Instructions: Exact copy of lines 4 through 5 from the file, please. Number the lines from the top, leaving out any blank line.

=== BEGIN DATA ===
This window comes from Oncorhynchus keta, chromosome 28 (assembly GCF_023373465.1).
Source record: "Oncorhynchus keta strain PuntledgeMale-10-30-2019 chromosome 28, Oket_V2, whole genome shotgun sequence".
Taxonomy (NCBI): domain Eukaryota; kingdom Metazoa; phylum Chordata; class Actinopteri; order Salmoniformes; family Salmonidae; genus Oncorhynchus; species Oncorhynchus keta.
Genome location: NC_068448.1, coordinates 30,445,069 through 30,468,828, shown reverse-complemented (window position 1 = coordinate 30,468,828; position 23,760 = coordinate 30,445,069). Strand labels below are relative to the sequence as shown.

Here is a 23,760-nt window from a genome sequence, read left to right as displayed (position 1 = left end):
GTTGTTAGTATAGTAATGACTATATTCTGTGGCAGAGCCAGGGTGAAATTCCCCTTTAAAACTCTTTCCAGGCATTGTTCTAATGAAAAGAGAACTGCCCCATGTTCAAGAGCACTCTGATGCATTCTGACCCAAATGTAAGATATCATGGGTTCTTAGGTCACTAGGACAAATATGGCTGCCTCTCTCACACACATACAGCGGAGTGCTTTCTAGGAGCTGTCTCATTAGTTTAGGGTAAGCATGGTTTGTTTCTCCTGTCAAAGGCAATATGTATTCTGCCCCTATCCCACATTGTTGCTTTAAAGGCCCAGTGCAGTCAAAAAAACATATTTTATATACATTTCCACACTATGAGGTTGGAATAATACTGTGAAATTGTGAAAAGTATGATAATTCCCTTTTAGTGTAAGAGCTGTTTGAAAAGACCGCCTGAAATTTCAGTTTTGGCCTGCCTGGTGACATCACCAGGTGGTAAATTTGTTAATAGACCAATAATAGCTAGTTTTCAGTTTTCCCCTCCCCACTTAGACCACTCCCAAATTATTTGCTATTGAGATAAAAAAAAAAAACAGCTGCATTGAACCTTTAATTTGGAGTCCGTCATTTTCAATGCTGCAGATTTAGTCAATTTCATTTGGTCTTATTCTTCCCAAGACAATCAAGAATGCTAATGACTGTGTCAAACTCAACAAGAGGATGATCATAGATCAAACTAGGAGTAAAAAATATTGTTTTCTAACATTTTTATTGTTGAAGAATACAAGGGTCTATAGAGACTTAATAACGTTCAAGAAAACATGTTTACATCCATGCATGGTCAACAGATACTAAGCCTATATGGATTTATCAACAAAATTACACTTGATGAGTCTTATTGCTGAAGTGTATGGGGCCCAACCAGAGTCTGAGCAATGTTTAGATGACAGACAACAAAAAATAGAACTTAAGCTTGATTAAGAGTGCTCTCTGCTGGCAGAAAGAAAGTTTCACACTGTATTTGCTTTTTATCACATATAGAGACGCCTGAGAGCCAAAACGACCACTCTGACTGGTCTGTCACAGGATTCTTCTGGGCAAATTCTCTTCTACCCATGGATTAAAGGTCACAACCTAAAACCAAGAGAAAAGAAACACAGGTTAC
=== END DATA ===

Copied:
Genome location: NC_068448.1, coordinates 30,445,069 through 30,468,828, shown reverse-complemented (window position 1 = coordinate 30,468,828; position 23,760 = coordinate 30,445,069). Strand labels below are relative to the sequence as shown.

Here is a 23,760-nt window from a genome sequence, read left to right as displayed (position 1 = left end):